Distinct external signals trigger sequential release of apical organelles during erythrocyte invasion by malaria parasites

Blackman, M. J., Singh, S., Alam, M. M. , Pal-Bhowmick, I., Brzostowski, J. A. and Chitnis, C. E. (2010) Distinct external signals trigger sequential release of apical organelles during erythrocyte invasion by malaria parasites. PLoS Pathogens, 6(2), e1000746. (doi:10.1371/journal.ppat.1000746) (PMID:20140184) (PMCID:PMC2816683)

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Abstract

The invasion of erythrocytes by Plasmodium merozoites requires specific interactions between host receptors and parasite ligands. Parasite proteins that bind erythrocyte receptors during invasion are localized in apical organelles called micronemes and rhoptries. The regulated secretion of microneme and rhoptry proteins to the merozoite surface to enable receptor binding is a critical step in the invasion process. The sequence of these secretion events and the external signals that trigger release are not known. We have used time-lapse video microscopy to study changes in intracellular calcium levels in Plasmodium falciparum merozoites during erythrocyte invasion. In addition, we have developed flow cytometry based methods to measure relative levels of cytosolic calcium and study surface expression of apical organelle proteins in P. falciparum merozoites in response to different external signals. We demonstrate that exposure of P. falciparum merozoites to low potassium ion concentrations as found in blood plasma leads to a rise in cytosolic calcium levels through a phospholipase C mediated pathway. Rise in cytosolic calcium triggers secretion of microneme proteins such as the 175 kD erythrocyte binding antigen (EBA175) and apical membrane antigen-1 (AMA-1) to the merozoite surface. Subsequently, interaction of EBA175 with glycophorin A (glyA), its receptor on erythrocytes, restores basal cytosolic calcium levels and triggers release of rhoptry proteins. Our results identify for the first time the external signals responsible for the sequential release of microneme and rhoptry proteins during erythrocyte invasion and provide a starting point for the dissection of signal transduction pathways involved in regulated exocytosis of these key apical organelles. Signaling pathway components involved in apical organelle discharge may serve as novel targets for drug development since inhibition of microneme and rhoptry secretion can block invasion and limit blood-stage parasite growth.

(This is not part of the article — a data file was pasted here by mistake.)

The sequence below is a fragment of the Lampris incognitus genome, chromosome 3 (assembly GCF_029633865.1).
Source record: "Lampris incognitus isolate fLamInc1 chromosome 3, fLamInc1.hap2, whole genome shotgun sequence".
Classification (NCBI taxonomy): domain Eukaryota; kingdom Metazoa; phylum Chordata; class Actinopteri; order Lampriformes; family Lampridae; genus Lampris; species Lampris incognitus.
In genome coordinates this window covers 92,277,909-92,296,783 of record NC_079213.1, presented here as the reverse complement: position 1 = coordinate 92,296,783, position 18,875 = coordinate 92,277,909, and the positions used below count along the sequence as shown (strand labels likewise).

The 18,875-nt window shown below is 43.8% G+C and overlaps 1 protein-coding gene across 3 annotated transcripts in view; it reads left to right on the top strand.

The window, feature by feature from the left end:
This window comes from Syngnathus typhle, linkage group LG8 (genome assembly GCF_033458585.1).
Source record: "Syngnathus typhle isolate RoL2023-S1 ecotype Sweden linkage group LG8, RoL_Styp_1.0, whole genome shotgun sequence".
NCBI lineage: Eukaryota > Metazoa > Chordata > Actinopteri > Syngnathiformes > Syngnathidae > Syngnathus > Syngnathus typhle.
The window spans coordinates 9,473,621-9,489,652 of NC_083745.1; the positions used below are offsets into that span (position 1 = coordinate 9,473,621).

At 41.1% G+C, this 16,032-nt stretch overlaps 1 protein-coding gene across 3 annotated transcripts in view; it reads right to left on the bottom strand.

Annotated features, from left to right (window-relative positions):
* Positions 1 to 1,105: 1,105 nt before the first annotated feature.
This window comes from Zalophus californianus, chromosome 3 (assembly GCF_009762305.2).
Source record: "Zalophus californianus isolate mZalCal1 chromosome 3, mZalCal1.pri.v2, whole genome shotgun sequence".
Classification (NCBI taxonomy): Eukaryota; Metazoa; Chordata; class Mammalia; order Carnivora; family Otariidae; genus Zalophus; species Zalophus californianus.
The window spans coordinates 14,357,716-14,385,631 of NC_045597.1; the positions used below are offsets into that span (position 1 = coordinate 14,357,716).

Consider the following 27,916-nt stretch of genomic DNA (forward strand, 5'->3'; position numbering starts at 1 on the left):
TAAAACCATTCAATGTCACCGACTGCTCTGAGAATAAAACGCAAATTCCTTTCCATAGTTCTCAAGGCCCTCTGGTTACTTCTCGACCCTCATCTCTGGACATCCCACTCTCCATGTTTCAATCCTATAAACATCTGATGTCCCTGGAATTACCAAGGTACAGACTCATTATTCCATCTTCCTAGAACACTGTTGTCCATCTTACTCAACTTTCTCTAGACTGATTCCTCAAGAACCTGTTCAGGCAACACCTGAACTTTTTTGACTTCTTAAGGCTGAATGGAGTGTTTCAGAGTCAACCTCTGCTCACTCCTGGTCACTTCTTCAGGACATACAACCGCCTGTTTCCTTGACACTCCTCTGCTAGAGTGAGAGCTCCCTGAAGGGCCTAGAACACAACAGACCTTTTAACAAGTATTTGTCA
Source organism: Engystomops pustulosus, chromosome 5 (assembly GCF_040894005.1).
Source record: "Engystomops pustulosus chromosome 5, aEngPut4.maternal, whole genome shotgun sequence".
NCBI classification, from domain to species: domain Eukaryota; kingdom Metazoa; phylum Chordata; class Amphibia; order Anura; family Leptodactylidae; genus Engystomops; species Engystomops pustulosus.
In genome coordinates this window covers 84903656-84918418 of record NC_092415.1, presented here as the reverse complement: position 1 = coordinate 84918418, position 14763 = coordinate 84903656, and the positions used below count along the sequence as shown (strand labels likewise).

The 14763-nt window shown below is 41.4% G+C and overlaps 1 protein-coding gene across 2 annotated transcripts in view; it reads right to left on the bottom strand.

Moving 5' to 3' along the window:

Item Type:Articles
Status:Published
Refereed:Yes
Glasgow Author(s) Enlighten ID:Alam, Dr Mahmood
Authors: Blackman, M. J., Singh, S., Alam, M. M., Pal-Bhowmick, I., Brzostowski, J. A., and Chitnis, C. E.
College/School:College of Medical Veterinary and Life Sciences > Institute of Infection Immunity and Inflammation
Journal Name:PLoS Pathogens
Publisher:Public Library of Science
ISSN:1553-7366
ISSN (Online):1553-7374
Published Online:05 February 2010
Copyright Holders:This is an open access article distributed under the terms of the Creative Commons Public Domain declaration
First Published:First published in PLoS Pathogens 6(2): e1000746
Publisher Policy:Reproduced under a Creative Commons License

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